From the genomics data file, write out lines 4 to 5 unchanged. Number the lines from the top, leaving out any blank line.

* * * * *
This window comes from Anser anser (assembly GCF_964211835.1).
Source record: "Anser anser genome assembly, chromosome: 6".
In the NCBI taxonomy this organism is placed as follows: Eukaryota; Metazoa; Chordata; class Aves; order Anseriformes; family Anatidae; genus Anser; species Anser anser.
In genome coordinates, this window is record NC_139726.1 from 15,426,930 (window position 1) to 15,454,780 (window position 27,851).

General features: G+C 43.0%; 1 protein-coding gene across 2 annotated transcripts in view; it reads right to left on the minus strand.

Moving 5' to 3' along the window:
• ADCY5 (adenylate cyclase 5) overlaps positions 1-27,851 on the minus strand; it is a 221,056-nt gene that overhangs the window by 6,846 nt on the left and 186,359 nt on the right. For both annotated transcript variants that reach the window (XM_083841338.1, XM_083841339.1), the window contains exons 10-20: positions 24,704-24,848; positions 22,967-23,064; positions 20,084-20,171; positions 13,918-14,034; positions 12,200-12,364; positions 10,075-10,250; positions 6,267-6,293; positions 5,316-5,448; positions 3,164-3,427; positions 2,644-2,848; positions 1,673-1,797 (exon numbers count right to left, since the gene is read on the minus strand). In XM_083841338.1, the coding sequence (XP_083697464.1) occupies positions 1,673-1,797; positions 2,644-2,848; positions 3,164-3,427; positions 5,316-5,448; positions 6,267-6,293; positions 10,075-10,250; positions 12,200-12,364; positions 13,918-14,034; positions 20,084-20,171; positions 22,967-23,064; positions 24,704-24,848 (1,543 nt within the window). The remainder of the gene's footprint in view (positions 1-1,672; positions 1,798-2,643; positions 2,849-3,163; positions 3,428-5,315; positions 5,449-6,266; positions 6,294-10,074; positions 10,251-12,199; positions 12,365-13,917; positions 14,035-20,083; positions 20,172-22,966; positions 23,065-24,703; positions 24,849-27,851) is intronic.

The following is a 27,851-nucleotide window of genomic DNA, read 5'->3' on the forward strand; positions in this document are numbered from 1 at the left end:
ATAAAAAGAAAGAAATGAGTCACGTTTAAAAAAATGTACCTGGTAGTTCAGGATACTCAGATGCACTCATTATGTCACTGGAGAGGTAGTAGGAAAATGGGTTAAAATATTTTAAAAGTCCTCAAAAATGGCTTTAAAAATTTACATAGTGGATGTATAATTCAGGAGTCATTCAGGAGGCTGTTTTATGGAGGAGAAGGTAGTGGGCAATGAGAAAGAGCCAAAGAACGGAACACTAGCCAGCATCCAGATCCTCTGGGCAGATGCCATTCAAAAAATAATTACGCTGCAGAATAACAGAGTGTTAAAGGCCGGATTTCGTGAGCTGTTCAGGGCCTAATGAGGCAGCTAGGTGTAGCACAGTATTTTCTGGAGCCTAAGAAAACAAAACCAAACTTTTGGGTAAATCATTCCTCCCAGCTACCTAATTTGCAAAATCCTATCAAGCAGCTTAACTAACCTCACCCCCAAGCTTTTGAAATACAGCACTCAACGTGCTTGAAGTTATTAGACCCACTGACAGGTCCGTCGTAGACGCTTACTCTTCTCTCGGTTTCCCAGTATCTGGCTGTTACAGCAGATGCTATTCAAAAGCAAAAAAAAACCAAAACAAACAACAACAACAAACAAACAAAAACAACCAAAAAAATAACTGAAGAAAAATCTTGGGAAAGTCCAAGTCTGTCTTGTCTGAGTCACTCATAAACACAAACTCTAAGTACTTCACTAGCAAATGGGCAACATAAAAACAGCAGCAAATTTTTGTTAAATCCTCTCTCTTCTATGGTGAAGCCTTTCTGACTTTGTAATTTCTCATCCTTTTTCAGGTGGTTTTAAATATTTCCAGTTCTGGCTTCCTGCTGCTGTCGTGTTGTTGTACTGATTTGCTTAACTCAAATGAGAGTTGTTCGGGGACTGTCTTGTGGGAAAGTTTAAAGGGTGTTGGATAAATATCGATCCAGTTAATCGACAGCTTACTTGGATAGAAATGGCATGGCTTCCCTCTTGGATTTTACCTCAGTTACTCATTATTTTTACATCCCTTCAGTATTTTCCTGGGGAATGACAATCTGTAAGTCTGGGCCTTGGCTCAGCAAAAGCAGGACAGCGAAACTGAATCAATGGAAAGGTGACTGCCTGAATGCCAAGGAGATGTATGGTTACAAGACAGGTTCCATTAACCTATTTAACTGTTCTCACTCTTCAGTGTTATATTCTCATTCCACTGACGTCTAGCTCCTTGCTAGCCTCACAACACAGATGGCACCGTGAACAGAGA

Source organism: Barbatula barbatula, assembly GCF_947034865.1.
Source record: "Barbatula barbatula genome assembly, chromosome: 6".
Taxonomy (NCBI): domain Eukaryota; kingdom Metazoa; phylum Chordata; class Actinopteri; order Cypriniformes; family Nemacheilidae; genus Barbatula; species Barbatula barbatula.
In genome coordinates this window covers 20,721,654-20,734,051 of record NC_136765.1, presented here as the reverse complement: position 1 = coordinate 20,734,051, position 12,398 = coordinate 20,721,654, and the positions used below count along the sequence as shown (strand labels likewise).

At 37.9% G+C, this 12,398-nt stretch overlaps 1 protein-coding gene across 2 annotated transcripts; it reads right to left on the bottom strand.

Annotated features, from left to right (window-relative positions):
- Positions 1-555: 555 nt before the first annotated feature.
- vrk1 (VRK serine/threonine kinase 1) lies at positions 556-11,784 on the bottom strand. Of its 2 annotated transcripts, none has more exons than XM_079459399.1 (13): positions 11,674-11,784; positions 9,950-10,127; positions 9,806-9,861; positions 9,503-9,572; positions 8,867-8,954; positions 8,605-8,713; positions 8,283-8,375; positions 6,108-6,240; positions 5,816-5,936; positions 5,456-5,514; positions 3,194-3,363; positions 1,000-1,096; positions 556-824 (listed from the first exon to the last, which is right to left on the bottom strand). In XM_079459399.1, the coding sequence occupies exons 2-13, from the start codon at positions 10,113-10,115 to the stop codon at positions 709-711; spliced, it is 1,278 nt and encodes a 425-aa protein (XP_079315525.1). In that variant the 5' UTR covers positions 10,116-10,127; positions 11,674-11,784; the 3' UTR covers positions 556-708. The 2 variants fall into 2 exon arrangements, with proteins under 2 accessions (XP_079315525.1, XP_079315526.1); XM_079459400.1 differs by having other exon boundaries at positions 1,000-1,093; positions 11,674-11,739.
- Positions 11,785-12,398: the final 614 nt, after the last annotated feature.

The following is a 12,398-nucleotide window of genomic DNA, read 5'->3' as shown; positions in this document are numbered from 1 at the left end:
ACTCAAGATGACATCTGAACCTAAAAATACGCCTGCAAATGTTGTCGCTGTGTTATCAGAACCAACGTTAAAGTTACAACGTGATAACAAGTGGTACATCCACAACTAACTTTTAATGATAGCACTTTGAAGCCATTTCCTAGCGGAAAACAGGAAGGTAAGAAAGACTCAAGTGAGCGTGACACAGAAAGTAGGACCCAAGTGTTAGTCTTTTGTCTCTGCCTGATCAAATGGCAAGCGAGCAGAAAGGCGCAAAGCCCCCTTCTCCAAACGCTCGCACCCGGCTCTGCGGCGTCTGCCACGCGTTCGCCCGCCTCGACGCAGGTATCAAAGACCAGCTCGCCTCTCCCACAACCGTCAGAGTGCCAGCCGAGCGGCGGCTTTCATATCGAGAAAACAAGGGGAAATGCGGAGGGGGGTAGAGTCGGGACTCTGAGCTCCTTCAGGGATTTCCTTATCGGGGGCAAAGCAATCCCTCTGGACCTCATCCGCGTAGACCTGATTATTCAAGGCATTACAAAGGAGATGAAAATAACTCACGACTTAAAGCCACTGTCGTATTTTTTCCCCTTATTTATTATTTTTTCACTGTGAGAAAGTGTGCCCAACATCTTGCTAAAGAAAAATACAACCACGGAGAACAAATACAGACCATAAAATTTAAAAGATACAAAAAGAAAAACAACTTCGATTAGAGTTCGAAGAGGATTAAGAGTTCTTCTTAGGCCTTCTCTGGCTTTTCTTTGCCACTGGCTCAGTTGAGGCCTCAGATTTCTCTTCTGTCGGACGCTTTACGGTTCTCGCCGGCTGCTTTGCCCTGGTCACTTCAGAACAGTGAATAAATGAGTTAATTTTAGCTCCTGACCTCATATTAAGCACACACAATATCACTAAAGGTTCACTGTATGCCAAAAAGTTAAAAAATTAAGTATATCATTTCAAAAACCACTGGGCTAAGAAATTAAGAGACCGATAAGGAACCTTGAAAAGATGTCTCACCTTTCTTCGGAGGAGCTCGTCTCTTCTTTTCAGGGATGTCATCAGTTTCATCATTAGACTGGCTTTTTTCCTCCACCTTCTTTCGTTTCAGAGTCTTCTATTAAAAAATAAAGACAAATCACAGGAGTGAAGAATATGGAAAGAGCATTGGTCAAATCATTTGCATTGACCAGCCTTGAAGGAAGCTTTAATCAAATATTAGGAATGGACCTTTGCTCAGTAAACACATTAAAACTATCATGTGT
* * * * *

In genome coordinates, this window is record NC_139726.1 from 15,426,930 (window position 1) to 15,454,780 (window position 27,851).

General features: G+C 43.0%; 1 protein-coding gene across 2 annotated transcripts in view; it reads right to left on the minus strand.